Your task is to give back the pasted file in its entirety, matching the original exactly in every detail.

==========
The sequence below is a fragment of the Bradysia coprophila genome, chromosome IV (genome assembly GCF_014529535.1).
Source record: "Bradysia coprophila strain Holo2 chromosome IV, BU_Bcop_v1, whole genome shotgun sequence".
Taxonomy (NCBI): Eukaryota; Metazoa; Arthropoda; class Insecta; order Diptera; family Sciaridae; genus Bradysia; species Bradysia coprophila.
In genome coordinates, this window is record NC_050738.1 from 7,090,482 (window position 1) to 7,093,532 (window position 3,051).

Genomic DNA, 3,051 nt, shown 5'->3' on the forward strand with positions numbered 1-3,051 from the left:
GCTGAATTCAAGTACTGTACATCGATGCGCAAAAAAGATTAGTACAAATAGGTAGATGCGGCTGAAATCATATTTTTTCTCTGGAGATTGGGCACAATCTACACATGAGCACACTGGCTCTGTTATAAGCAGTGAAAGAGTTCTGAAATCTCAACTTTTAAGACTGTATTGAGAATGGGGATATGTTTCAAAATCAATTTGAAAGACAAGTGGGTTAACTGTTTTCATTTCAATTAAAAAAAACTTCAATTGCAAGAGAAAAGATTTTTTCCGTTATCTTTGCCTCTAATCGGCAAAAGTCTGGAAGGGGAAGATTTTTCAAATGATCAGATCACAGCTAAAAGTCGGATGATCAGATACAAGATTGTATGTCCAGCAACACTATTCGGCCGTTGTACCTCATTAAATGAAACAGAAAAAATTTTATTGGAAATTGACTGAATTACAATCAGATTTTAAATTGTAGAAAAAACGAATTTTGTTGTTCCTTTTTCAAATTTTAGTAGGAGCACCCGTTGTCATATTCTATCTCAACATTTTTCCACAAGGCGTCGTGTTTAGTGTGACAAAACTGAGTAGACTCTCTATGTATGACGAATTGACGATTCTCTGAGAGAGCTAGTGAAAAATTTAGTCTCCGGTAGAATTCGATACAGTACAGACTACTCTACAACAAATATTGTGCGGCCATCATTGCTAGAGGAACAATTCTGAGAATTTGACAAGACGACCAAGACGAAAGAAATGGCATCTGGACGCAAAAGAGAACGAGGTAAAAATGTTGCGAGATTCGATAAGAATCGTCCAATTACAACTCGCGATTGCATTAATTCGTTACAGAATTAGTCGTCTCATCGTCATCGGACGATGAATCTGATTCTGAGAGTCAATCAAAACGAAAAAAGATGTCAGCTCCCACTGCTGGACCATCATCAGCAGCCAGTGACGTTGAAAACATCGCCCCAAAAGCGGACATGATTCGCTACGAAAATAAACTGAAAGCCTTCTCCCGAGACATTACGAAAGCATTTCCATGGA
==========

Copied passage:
The sequence below is a fragment of the Bradysia coprophila genome, chromosome IV (genome assembly GCF_014529535.1).
Source record: "Bradysia coprophila strain Holo2 chromosome IV, BU_Bcop_v1, whole genome shotgun sequence".
Taxonomy (NCBI): Eukaryota; Metazoa; Arthropoda; class Insecta; order Diptera; family Sciaridae; genus Bradysia; species Bradysia coprophila.
In genome coordinates, this window is record NC_050738.1 from 7,090,482 (window position 1) to 7,093,532 (window position 3,051).

Genomic DNA, 3,051 nt, shown 5'->3' on the forward strand with positions numbered 1-3,051 from the left:
GCTGAATTCAAGTACTGTACATCGATGCGCAAAAAAGATTAGTACAAATAGGTAGATGCGGCTGAAATCATATTTTTTCTCTGGAGATTGGGCACAATCTACACATGAGCACACTGGCTCTGTTATAAGCAGTGAAAGAGTTCTGAAATCTCAACTTTTAAGACTGTATTGAGAATGGGGATATGTTTCAAAATCAATTTGAAAGACAAGTGGGTTAACTGTTTTCATTTCAATTAAAAAAAACTTCAATTGCAAGAGAAAAGATTTTTTCCGTTATCTTTGCCTCTAATCGGCAAAAGTCTGGAAGGGGAAGATTTTTCAAATGATCAGATCACAGCTAAAAGTCGGATGATCAGATACAAGATTGTATGTCCAGCAACACTATTCGGCCGTTGTACCTCATTAAATGAAACAGAAAAAATTTTATTGGAAATTGACTGAATTACAATCAGATTTTAAATTGTAGAAAAAACGAATTTTGTTGTTCCTTTTTCAAATTTTAGTAGGAGCACCCGTTGTCATATTCTATCTCAACATTTTTCCACAAGGCGTCGTGTTTAGTGTGACAAAACTGAGTAGACTCTCTATGTATGACGAATTGACGATTCTCTGAGAGAGCTAGTGAAAAATTTAGTCTCCGGTAGAATTCGATACAGTACAGACTACTCTACAACAAATATTGTGCGGCCATCATTGCTAGAGGAACAATTCTGAGAATTTGACAAGACGACCAAGACGAAAGAAATGGCATCTGGACGCAAAAGAGAACGAGGTAAAAATGTTGCGAGATTCGATAAGAATCGTCCAATTACAACTCGCGATTGCATTAATTCGTTACAGAATTAGTCGTCTCATCGTCATCGGACGATGAATCTGATTCTGAGAGTCAATCAAAACGAAAAAAGATGTCAGCTCCCACTGCTGGACCATCATCAGCAGCCAGTGACGTTGAAAACATCGCCCCAAAAGCGGACATGATTCGCTACGAAAATAAACTGAAAGCCTTCTCCCGAGACATTACGAAAGCATTTCCATGGA